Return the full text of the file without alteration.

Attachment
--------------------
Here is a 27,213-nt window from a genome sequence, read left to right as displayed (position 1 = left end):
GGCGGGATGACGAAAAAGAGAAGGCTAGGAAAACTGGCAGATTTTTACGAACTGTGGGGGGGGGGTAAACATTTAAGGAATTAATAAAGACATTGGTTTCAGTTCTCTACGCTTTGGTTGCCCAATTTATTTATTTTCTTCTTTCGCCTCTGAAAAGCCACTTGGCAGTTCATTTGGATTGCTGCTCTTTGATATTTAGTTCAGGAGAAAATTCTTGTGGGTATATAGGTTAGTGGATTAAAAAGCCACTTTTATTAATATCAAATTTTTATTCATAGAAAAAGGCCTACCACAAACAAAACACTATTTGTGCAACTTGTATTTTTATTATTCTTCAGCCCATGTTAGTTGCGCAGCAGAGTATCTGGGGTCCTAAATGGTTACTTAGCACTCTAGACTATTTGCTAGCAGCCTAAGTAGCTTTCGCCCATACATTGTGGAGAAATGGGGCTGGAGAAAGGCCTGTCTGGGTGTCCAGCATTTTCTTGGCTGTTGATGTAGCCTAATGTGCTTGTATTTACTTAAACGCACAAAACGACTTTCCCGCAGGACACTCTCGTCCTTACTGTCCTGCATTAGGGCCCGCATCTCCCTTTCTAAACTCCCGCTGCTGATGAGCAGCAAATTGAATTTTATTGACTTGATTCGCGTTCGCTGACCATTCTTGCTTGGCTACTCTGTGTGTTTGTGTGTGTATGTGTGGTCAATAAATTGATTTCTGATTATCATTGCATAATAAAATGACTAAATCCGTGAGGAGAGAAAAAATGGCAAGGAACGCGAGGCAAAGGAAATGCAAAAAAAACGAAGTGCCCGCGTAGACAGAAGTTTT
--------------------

Here is a 27,213-nt window from a genome sequence, read left to right as displayed (position 1 = left end):
GGCGGGATGACGAAAAAGAGAAGGCTAGGAAAACTGGCAGATTTTTACGAACTGTGGGGGGGGGGTAAACATTTAAGGAATTAATAAAGACATTGGTTTCAGTTCTCTACGCTTTGGTTGCCCAATTTATTTATTTTCTTCTTTCGCCTCTGAAAAGCCACTTGGCAGTTCATTTGGATTGCTGCTCTTTGATATTTAGTTCAGGAGAAAATTCTTGTGGGTATATAGGTTAGTGGATTAAAAAGCCACTTTTATTAATATCAAATTTTTATTCATAGAAAAAGGCCTACCACAAACAAAACACTATTTGTGCAACTTGTATTTTTATTATTCTTCAGCCCATGTTAGTTGCGCAGCAGAGTATCTGGGGTCCTAAATGGTTACTTAGCACTCTAGACTATTTGCTAGCAGCCTAAGTAGCTTTCGCCCATACATTGTGGAGAAATGGGGCTGGAGAAAGGCCTGTCTGGGTGTCCAGCATTTTCTTGGCTGTTGATGTAGCCTAATGTGCTTGTATTTACTTAAACGCACAAAACGACTTTCCCGCAGGACACTCTCGTCCTTACTGTCCTGCATTAGGGCCCGCATCTCCCTTTCTAAACTCCCGCTGCTGATGAGCAGCAAATTGAATTTTATTGACTTGATTCGCGTTCGCTGACCATTCTTGCTTGGCTACTCTGTGTGTTTGTGTGTGTATGTGTGGTCAATAAATTGATTTCTGATTATCATTGCATAATAAAATGACTAAATCCGTGAGGAGAGAAAAAATGGCAAGGAACGCGAGGCAAAGGAAATGCAAAAAAAACGAAGTGCCCGCGTAGACAGAAGTTTT